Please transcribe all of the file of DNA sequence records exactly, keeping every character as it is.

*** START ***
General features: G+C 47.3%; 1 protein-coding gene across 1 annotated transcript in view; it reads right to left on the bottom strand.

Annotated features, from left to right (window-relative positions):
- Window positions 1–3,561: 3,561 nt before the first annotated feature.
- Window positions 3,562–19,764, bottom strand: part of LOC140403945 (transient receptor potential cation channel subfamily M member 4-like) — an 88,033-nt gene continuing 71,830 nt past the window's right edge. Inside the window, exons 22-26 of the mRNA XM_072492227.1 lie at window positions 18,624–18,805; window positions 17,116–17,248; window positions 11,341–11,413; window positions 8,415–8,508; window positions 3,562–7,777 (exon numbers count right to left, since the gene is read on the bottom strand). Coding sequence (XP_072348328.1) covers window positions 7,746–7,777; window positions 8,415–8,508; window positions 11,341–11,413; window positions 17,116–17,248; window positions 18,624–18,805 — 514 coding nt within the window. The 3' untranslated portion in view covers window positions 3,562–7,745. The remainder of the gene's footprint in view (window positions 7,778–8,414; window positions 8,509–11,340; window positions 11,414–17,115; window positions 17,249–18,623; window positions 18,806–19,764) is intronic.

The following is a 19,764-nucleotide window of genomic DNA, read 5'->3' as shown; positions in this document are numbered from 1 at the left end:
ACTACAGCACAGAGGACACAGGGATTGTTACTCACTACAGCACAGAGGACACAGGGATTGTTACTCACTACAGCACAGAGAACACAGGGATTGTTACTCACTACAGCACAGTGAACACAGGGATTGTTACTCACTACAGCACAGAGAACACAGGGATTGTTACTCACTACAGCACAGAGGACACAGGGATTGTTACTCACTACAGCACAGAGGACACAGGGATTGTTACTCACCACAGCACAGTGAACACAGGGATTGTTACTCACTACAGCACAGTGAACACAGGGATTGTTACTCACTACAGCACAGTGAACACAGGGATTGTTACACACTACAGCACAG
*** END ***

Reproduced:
General features: G+C 47.3%; 1 protein-coding gene across 1 annotated transcript in view; it reads right to left on the bottom strand.

Annotated features, from left to right (window-relative positions):
- Window positions 1–3,561: 3,561 nt before the first annotated feature.
- Window positions 3,562–19,764, bottom strand: part of LOC140403945 (transient receptor potential cation channel subfamily M member 4-like) — an 88,033-nt gene continuing 71,830 nt past the window's right edge. Inside the window, exons 22-26 of the mRNA XM_072492227.1 lie at window positions 18,624–18,805; window positions 17,116–17,248; window positions 11,341–11,413; window positions 8,415–8,508; window positions 3,562–7,777 (exon numbers count right to left, since the gene is read on the bottom strand). Coding sequence (XP_072348328.1) covers window positions 7,746–7,777; window positions 8,415–8,508; window positions 11,341–11,413; window positions 17,116–17,248; window positions 18,624–18,805 — 514 coding nt within the window. The 3' untranslated portion in view covers window positions 3,562–7,745. The remainder of the gene's footprint in view (window positions 7,778–8,414; window positions 8,509–11,340; window positions 11,414–17,115; window positions 17,249–18,623; window positions 18,806–19,764) is intronic.

The following is a 19,764-nucleotide window of genomic DNA, read 5'->3' as shown; positions in this document are numbered from 1 at the left end:
ACTACAGCACAGAGGACACAGGGATTGTTACTCACTACAGCACAGAGGACACAGGGATTGTTACTCACTACAGCACAGAGAACACAGGGATTGTTACTCACTACAGCACAGTGAACACAGGGATTGTTACTCACTACAGCACAGAGAACACAGGGATTGTTACTCACTACAGCACAGAGGACACAGGGATTGTTACTCACTACAGCACAGAGGACACAGGGATTGTTACTCACCACAGCACAGTGAACACAGGGATTGTTACTCACTACAGCACAGTGAACACAGGGATTGTTACTCACTACAGCACAGTGAACACAGGGATTGTTACACACTACAGCACAG